Academic journal article Journal of Marriage and Family

Assisting Parents and In-Laws: Gender, Type of Assistance, and Couples' Employment

Academic journal article Journal of Marriage and Family

Assisting Parents and In-Laws: Gender, Type of Assistance, and Couples' Employment

Article excerpt

We use 1995 MIDUS data (n = 2,085) to assess whether the gender gap in help persists across different types of help (unpaid task assistance, emotional support, financial assistance) to parents and in-laws. We also examine whether joint employment patterns influence levels of help. Persistent gender differences are identified in levels of emotional support to parents and in-laws: Women spend more time than men giving this help. There are no gender differences in levels of unpaid task assistance or financial assistance to parents or in-laws. Individuals in single-earner couples, however, provide greater levels of unpaid task assistance to in-laws and financial assistance to parents than individuals in dual-earner couples. Furthermore, financial assistance to parents is positively linked to work hours.

Key Words: caregiving, dual-earner, paid work, social support, time use.

Prior research has established that women gener- ally spend more time helping their parents than men do (Candan & Oliker, 2000; Chumbler, Pienta, & Dwyer, 2004; Gerstel & Gallagher, 1994; Laditka & Laditka, 2000; Sarkisian & Gerstel, 2004). We know much less about whether gender shapes other forms of parental help, such as financial assistance. Although the source of the gender gap in time-based help to parents is not fully understood, a handful of studies suggest that differential employment and the characteristics of men's and women's jobs structure time-based help to relatives (Cancian & Oliker; Chumbler et al.; Gerstel & Gallagher, 1994; Laditka & Laditka, 2000; Sarkisian & Gerstel). Moreover, previous research indicates that the amount of financial support given to parents tends to be positively linked to household income and wage rates (Couch, Daly, & Wolf, 1999; Zissimopoulos, 2001), which suggests that employment plays a role in influencing other types of assistance as well.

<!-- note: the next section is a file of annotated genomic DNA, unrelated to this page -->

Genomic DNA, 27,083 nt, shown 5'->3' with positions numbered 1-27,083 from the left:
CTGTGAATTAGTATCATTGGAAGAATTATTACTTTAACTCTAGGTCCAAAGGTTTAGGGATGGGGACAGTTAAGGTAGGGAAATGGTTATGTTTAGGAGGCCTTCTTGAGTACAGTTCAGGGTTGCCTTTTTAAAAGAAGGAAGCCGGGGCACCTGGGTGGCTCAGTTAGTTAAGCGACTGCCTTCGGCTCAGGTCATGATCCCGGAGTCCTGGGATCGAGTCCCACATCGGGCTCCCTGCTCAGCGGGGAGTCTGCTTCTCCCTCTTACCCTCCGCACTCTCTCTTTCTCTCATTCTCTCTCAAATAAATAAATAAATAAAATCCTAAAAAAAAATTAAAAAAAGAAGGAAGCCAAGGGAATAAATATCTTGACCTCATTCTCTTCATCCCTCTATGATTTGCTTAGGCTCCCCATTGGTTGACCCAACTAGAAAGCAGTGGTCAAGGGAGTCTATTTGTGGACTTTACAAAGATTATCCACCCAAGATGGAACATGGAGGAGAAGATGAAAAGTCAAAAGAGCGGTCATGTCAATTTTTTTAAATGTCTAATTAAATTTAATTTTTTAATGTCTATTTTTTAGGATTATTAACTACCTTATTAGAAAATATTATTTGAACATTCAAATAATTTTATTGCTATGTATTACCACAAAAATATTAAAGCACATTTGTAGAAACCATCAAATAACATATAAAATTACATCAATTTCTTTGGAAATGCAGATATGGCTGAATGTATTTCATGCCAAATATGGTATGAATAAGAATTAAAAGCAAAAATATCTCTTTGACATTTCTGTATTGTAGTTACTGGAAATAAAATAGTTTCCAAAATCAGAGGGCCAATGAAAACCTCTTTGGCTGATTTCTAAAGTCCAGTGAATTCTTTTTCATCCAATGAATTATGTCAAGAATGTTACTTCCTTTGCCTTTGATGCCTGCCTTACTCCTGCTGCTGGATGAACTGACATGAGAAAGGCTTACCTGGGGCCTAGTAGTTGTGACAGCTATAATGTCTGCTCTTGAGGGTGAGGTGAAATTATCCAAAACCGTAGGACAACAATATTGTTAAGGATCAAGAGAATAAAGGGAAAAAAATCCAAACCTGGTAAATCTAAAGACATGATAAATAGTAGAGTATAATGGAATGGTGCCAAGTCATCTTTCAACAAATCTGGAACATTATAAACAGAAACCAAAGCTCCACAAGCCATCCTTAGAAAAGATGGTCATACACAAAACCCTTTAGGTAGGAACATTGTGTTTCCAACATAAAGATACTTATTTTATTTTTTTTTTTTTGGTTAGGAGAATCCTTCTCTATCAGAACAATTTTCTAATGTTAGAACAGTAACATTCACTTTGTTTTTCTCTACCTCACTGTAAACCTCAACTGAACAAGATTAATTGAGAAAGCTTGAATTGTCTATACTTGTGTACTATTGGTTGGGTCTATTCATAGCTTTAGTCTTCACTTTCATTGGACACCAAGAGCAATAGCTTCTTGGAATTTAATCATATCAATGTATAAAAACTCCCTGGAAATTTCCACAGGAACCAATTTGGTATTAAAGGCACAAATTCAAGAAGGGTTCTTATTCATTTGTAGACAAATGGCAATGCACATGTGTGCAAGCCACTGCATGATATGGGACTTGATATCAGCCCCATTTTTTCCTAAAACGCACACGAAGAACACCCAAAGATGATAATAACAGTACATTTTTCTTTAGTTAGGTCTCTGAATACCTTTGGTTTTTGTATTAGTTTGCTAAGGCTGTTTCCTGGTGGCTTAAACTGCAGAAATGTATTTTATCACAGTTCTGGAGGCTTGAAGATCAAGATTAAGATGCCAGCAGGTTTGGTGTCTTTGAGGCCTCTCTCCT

Understanding the processes that shape different types of informal help is important because meeting the support needs of kin promotes independent living among older relatives (Antonucci, 1990), protects their physical and psychological health (Allen, Blieszner, & Roberto, 2000; Janevic et al., 2004), and enhances their levels of Ufe satisfaction (Krause, 2004). A focus on supplemental financial help to older relatives is important, given declining pensions and government supports for older individuals. Furthermore, it is also generally established that women's caregiving time is linked to increased psychological strain and diminished physical health (Pavalko & Woodbury, 2000), underscoring concerns about negative health consequences that accrue to particular groups providing greater levels of relative support. Overall, documenting how employment structures the provision of time and money support to parents and other kin becomes increasingly critical as the proportion of potential helpers who are employed rises.

Although much has been learned about the relationship among gender, employment, and help to relatives, there are three existing gaps in current knowledge. First, it is not clear whether there are gender differences in levels of both time and money help. Second, previous research has not clearly tested how gender and joint patterns of employment influence the provision of time and money help by workers, in spite of evidence that indicates that the amount of help provided is a function of household, not individual, resources (Boaz, Hu, & Ye, 1999). Finally, the vast majority of previous studies focus on help to parents (E. Lee, Spitze, & Logan, 2003). Thus, it is not clear whether the same processes that govern adult children's provision of help to parents also underlie help to other relatives.

This study extends previous research by providing information that addresses each of these gaps. We utilize nationally representative data from the 1995 Midlife in the United States Study (MIDUS) to address two questions. …

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